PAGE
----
How employee friendships and staff engagement are intrinsically linked
The concept of a ‘best friend’ at work has long been publicised as an effective way to measure staff engagement, and it makes sense.
If you have friends in your workplace, then surely you’re satisfied with your working environment?
So is there a link between employee friendships and staff engagement or is it just a myth?
Rodd Wagner, author of the article ‘Stop Using Employee Friendships to Measure Engagement’ on www.hbr.org, and best selling author of other publications from the New York Times offers a point of difference on the subject, explaining his increasing scepticism of the concept.
He believes firmly that “organisations are incapable of manufacturing or improving such intimate personal connections and, subsequent research has shown other factors to be more important drivers of engagement and performance.”
It’s important to note that Wagner is not claiming that friendships in the workplace aren’t important.
Of course they are.
They serve as a great source of positive emotion and support and can enhance productivity.
What Wagner claims, is that businesses shouldn’t get involved in them.
Initiatives such as team building exercises work to foster cohesion and understanding and help people get to know one another better, but Wagner argues that what they don’t do, is create personal bonds.
To the point at hand, Wagner’s recent research has indicated that friendship falls well below that of collaboration, teamwork, and coworker abilities for maintaining employee commitment and intensity.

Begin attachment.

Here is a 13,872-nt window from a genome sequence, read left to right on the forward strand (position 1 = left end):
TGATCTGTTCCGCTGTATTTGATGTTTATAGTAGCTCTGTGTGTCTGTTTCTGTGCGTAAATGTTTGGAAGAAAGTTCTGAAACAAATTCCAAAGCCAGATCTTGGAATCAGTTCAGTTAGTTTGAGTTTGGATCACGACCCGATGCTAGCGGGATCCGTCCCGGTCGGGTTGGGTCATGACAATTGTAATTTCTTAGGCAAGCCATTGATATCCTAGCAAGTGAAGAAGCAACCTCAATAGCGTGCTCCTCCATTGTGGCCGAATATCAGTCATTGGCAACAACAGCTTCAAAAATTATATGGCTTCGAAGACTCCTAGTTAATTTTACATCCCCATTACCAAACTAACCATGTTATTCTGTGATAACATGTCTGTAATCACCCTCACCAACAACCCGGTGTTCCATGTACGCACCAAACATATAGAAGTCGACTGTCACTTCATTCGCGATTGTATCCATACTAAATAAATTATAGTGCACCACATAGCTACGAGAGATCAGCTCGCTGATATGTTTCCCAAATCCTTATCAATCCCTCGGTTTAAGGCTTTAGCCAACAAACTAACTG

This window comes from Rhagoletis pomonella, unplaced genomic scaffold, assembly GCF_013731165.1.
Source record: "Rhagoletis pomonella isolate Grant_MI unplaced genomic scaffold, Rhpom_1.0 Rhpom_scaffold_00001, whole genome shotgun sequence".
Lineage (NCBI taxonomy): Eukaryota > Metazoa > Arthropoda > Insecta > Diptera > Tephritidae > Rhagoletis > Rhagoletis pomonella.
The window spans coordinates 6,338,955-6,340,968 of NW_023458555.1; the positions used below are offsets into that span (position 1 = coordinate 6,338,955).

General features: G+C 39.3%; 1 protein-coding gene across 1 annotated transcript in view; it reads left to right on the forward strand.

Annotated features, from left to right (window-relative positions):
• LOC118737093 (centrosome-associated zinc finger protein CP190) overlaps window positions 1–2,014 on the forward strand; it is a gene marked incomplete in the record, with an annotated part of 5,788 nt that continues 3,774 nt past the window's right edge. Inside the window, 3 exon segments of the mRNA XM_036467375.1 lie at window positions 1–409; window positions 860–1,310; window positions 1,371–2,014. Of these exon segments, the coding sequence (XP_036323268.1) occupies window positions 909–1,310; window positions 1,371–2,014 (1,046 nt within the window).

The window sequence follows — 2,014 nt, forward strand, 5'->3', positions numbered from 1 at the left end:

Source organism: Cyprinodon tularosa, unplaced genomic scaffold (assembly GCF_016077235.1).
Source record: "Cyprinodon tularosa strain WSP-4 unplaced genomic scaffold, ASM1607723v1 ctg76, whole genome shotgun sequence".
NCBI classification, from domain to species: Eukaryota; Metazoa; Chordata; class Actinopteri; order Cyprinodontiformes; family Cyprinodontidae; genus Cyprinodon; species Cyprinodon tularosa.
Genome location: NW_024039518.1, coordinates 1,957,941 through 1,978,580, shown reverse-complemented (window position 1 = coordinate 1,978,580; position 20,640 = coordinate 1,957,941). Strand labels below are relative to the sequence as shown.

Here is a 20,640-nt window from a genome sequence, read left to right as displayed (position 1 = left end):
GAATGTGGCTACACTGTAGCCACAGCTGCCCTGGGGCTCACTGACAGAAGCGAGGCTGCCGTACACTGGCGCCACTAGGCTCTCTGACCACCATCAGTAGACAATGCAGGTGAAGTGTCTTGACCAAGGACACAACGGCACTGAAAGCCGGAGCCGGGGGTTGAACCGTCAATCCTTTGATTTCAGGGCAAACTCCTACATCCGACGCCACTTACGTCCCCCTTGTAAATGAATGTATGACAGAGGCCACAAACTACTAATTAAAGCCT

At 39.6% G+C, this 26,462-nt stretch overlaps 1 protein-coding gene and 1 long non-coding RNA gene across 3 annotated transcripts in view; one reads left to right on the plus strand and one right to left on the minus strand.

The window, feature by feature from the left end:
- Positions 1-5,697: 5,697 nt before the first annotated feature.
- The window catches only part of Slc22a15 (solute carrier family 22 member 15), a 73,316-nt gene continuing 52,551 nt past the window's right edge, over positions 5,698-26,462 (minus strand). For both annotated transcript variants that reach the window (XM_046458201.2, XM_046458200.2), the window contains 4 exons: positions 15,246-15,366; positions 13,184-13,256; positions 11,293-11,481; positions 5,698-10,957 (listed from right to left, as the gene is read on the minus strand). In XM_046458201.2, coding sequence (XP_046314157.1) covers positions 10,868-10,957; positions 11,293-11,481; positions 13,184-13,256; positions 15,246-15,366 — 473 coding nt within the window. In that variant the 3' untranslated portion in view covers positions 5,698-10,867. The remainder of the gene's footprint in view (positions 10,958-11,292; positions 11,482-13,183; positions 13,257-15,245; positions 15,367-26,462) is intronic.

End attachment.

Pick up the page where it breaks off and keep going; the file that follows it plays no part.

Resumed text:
What the data says is “If you want the most from me, give me talented colleagues and some key collaborators, and give us conditions that foster teamwork.
If we become friends, thats great, but not crucial.
The difference between friends and teammates
The key is making a clear distinction between that of friendships in the workplace, and strong working relationships in the workplace.
Friends, of course, make you happy, but teammates help you get things done, says Wagner.
As a leader, it’s worthwhile to focus on the aspects of work more powerful for performance today: individuality, pay equality, transparency, recognition, future prospects, leadership opportunities, corporate culture, teamwork, and personal accomplishment.
It’s also important to remember that whilst having friendships at work make it a fun place to be, without the aforementioned critical aspects of job satisfaction, an employee may still be disengaged with their work.
What’s critical to understand your employee’s satisfaction with their job is asking questions that are directly within your jurisdiction to change or control.
As a manager, you’re far less likely to be able to change the outcomes of friendships within the workplace.
What you can have influence over are aspects such as support from management, transparency, paths to advancement, recognition, creating a sense of accomplishment and maintaining high energy.
Be conscious that friendships are incredibly important, but that they will exist whether within the organisation or not.
To be confident that your employees are satisfied and engaged, Wagner suggests concentrating on those elements that directly impact a persons working life.